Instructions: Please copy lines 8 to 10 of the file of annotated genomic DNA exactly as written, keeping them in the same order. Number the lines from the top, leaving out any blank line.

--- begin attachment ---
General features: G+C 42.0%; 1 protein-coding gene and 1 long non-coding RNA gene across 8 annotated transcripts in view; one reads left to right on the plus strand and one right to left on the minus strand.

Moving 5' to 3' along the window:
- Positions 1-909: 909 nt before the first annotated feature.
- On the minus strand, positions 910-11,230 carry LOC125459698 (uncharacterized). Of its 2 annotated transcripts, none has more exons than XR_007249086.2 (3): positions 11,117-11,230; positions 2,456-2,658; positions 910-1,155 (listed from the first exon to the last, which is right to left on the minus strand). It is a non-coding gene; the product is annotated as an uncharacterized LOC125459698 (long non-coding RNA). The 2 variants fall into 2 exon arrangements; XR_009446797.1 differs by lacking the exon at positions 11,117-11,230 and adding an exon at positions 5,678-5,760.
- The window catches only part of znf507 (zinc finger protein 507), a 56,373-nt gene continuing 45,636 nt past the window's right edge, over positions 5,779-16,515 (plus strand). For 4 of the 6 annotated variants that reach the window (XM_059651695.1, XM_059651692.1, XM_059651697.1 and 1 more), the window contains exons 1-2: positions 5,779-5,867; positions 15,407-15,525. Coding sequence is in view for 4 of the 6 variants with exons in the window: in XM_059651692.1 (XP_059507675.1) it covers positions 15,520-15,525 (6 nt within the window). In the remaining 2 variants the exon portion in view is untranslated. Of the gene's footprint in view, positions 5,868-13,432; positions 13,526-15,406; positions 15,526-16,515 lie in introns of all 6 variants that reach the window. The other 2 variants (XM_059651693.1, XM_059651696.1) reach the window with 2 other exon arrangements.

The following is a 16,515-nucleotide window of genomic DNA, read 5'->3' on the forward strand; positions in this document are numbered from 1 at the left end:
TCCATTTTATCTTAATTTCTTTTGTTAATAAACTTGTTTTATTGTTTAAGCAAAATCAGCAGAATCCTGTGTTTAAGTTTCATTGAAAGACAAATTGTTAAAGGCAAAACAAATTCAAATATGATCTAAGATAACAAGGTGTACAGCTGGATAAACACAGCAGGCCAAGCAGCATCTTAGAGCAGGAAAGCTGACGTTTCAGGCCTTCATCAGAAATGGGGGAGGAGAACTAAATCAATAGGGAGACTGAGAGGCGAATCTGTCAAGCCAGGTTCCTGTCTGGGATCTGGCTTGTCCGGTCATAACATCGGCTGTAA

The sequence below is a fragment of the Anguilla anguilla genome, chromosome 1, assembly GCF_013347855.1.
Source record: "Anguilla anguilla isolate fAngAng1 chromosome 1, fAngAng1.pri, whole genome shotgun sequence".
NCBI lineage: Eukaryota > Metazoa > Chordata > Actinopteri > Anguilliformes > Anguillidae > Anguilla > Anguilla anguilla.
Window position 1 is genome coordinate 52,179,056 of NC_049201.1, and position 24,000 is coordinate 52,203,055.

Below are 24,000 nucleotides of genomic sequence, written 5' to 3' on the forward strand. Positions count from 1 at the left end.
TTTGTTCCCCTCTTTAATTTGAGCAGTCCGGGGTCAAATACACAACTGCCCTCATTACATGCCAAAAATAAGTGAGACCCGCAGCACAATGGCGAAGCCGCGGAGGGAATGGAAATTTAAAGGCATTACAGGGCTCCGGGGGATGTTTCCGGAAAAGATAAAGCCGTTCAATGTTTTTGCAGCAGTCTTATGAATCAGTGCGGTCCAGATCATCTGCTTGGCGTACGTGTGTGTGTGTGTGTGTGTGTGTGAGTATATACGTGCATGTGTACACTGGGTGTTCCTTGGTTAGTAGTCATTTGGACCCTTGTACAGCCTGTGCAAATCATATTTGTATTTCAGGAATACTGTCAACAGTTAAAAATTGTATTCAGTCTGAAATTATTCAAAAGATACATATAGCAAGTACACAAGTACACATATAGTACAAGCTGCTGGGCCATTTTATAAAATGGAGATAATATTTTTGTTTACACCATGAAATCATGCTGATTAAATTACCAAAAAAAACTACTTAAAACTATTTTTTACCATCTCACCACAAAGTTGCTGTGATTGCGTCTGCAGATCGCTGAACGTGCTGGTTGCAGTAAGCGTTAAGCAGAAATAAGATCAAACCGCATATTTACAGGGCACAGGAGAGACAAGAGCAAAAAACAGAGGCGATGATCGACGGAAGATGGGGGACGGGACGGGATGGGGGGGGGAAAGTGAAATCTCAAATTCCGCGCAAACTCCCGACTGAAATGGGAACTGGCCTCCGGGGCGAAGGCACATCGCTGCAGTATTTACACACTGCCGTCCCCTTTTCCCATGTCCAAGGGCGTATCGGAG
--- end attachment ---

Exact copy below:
The sequence below is a fragment of the Anguilla anguilla genome, chromosome 1, assembly GCF_013347855.1.
Source record: "Anguilla anguilla isolate fAngAng1 chromosome 1, fAngAng1.pri, whole genome shotgun sequence".
NCBI lineage: Eukaryota > Metazoa > Chordata > Actinopteri > Anguilliformes > Anguillidae > Anguilla > Anguilla anguilla.